It is in the nature of authoritarian parties and leaders that they are rule breakers rather than rule followers. And in a contest between rule breakers and rule followers the former have an inherent and sometimes insuperable advantage. ... [I]t is also the case that if the authoritarians aren’t going anywhere it is unrealistic to think they will never win another national election. Indeed, not only are they not going anywhere but the post-2021 period suggests Republicans are becoming increasingly identified with their authoritarian commitments in a way that will likely outlast Trump himself.

This isn’t necessarily good news. But it’s helpful to understand the situation in its totality. We have a temptation to hope for final victories and fear final defeats. But both may be unrealistic. It may be more of a long haul with an uncertain outcome.

My guess would be 12 years of authoritarian rule before they get kicked out. But those 12 years would do incalculable damage to the country and the world. At least they won't get 3/4 of the states behind them, so absent a constitutional convention, we'd still have a constitution to go back to.

Democrats win big in an off-year

And cue the "Dems in disarray" headlines, which reminds me that reporters don't choose headlines, publishers do. (At least the New Republic has some cooler heads.)

Seriously, though, the Democratic Party did awfully well last night, winning another four years for Kentucky governor Andy Bashears, a Pennsylvania Supreme Court seat, and control of both houses of the Virginia legislature:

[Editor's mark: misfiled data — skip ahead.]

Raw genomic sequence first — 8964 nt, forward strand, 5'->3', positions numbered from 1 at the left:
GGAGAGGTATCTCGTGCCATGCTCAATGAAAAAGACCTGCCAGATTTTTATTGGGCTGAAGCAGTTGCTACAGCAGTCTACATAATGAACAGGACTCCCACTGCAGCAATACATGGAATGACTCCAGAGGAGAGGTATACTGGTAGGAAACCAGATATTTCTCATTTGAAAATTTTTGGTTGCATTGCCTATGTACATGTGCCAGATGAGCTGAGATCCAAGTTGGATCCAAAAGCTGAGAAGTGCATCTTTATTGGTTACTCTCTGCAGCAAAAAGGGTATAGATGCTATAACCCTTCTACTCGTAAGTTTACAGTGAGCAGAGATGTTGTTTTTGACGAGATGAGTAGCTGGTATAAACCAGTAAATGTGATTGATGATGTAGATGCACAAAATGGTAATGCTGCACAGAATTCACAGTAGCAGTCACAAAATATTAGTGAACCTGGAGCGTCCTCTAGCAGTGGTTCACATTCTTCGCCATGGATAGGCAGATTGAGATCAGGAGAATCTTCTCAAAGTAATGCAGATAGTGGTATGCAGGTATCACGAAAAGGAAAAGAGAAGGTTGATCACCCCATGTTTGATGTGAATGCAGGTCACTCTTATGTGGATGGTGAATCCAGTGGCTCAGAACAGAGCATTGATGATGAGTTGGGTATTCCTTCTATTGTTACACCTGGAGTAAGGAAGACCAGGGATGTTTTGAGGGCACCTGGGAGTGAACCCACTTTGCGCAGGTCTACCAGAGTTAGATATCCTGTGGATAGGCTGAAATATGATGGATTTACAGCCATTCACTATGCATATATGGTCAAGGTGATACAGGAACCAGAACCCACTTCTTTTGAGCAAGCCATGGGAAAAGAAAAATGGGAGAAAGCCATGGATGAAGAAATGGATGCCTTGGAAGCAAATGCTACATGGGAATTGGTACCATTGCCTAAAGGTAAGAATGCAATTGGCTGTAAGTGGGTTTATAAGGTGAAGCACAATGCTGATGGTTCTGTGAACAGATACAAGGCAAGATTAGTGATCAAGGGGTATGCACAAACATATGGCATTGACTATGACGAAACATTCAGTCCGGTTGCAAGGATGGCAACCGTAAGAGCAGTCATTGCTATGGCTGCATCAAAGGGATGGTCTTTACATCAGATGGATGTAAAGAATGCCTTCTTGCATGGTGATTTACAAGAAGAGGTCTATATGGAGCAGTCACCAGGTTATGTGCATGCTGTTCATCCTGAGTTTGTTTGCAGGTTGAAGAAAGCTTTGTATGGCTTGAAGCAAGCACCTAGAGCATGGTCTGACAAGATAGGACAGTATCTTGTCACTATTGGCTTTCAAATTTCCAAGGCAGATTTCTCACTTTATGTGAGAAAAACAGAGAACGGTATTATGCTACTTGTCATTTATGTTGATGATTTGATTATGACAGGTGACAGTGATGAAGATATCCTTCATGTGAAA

Eight years of Donald Trump’s chaotic leadership, a House Republican conference in turmoil and one very big Supreme Court decision on abortion rights have combined to produce untold damage to the Republican Party, a reality that hit home with special force in elections on Tuesday.

For Democrats, Tuesday’s results were an antidote to recent polls, national and in key states, showing Biden losing to Trump. “Polls don’t vote” quickly became a post-Tuesday mantra for the president’s allies and advocates, though Biden’s challenges are serious and will remain. Before anyone projects too far ahead, Tuesday’s results — concentrated in a few states and with voter turnout lower than it is likely to be a year from now when Americans everywhere will vote for president — are not a reliable indicator of what lies ahead.

But the election results in Virginia offer other indicators of problems for Republicans. The legislative elections in Virginia were widely viewed as a test of Republican Gov. Glenn Youngkin and his effort to steer a course that neither fully embraced Trump nor fully rejected him, seeking to prove that his call for a “limit” on abortion after 15 weeks, with exceptions, was a stance that could play well enough in the suburbs to neutralize the issue.

Tuesday’s elections couldn’t answer questions about what might happen in 2024. No off-year elections do that. But they were a reminder that Americans are weighing a variety of factors as they assess their choices — and that when a majority say they think the country is heading in the wrong direction, that isn’t solely because they are unhappy with Biden.

And Ohio voters said Yes to abortion protections and legal marijuana, the first of which author and Ohio resident John Scalzi loves, and the second of which Illinois-based cannabis companies like Green Thumb Industries love. As Scalzi wrote: